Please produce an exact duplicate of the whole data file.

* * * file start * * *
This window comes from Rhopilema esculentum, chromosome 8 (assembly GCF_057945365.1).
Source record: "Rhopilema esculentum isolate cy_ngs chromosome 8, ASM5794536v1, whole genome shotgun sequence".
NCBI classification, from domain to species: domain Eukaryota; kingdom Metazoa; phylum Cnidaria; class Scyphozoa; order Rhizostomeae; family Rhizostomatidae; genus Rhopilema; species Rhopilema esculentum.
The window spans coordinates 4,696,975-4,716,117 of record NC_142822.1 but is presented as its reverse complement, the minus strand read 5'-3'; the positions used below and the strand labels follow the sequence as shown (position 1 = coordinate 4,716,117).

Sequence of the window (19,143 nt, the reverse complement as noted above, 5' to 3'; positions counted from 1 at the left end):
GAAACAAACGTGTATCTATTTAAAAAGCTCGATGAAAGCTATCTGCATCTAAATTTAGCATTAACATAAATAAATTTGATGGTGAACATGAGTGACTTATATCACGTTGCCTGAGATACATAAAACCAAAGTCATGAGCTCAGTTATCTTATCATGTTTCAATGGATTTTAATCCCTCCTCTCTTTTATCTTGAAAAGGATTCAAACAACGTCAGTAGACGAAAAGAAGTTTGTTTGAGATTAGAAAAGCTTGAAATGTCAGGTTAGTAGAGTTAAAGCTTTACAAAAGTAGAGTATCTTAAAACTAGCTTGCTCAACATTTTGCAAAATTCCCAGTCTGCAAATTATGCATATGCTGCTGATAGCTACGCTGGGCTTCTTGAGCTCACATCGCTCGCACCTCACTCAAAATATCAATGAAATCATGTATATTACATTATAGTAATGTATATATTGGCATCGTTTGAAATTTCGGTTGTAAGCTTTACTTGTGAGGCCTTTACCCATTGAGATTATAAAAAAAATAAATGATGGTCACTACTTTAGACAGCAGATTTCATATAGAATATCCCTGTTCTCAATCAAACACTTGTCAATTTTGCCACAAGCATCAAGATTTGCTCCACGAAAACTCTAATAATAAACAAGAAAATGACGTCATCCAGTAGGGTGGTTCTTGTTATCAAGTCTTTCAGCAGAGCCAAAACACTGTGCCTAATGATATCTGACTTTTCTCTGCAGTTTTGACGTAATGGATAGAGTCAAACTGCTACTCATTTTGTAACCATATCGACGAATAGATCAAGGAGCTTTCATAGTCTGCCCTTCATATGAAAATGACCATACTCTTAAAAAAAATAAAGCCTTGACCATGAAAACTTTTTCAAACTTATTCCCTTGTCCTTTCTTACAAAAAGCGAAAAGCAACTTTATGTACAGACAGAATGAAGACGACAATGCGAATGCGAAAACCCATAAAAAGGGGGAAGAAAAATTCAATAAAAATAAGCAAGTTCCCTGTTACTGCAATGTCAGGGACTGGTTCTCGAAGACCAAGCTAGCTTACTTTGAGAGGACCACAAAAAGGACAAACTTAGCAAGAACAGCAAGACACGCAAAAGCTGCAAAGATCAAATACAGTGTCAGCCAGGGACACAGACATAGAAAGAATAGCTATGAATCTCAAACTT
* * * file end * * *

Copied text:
This window comes from Rhopilema esculentum, chromosome 8 (assembly GCF_057945365.1).
Source record: "Rhopilema esculentum isolate cy_ngs chromosome 8, ASM5794536v1, whole genome shotgun sequence".
NCBI classification, from domain to species: domain Eukaryota; kingdom Metazoa; phylum Cnidaria; class Scyphozoa; order Rhizostomeae; family Rhizostomatidae; genus Rhopilema; species Rhopilema esculentum.
The window spans coordinates 4,696,975-4,716,117 of record NC_142822.1 but is presented as its reverse complement, the minus strand read 5'-3'; the positions used below and the strand labels follow the sequence as shown (position 1 = coordinate 4,716,117).

Sequence of the window (19,143 nt, the reverse complement as noted above, 5' to 3'; positions counted from 1 at the left end):
GAAACAAACGTGTATCTATTTAAAAAGCTCGATGAAAGCTATCTGCATCTAAATTTAGCATTAACATAAATAAATTTGATGGTGAACATGAGTGACTTATATCACGTTGCCTGAGATACATAAAACCAAAGTCATGAGCTCAGTTATCTTATCATGTTTCAATGGATTTTAATCCCTCCTCTCTTTTATCTTGAAAAGGATTCAAACAACGTCAGTAGACGAAAAGAAGTTTGTTTGAGATTAGAAAAGCTTGAAATGTCAGGTTAGTAGAGTTAAAGCTTTACAAAAGTAGAGTATCTTAAAACTAGCTTGCTCAACATTTTGCAAAATTCCCAGTCTGCAAATTATGCATATGCTGCTGATAGCTACGCTGGGCTTCTTGAGCTCACATCGCTCGCACCTCACTCAAAATATCAATGAAATCATGTATATTACATTATAGTAATGTATATATTGGCATCGTTTGAAATTTCGGTTGTAAGCTTTACTTGTGAGGCCTTTACCCATTGAGATTATAAAAAAAATAAATGATGGTCACTACTTTAGACAGCAGATTTCATATAGAATATCCCTGTTCTCAATCAAACACTTGTCAATTTTGCCACAAGCATCAAGATTTGCTCCACGAAAACTCTAATAATAAACAAGAAAATGACGTCATCCAGTAGGGTGGTTCTTGTTATCAAGTCTTTCAGCAGAGCCAAAACACTGTGCCTAATGATATCTGACTTTTCTCTGCAGTTTTGACGTAATGGATAGAGTCAAACTGCTACTCATTTTGTAACCATATCGACGAATAGATCAAGGAGCTTTCATAGTCTGCCCTTCATATGAAAATGACCATACTCTTAAAAAAAATAAAGCCTTGACCATGAAAACTTTTTCAAACTTATTCCCTTGTCCTTTCTTACAAAAAGCGAAAAGCAACTTTATGTACAGACAGAATGAAGACGACAATGCGAATGCGAAAACCCATAAAAAGGGGGAAGAAAAATTCAATAAAAATAAGCAAGTTCCCTGTTACTGCAATGTCAGGGACTGGTTCTCGAAGACCAAGCTAGCTTACTTTGAGAGGACCACAAAAAGGACAAACTTAGCAAGAACAGCAAGACACGCAAAAGCTGCAAAGATCAAATACAGTGTCAGCCAGGGACACAGACATAGAAAGAATAGCTATGAATCTCAAACTT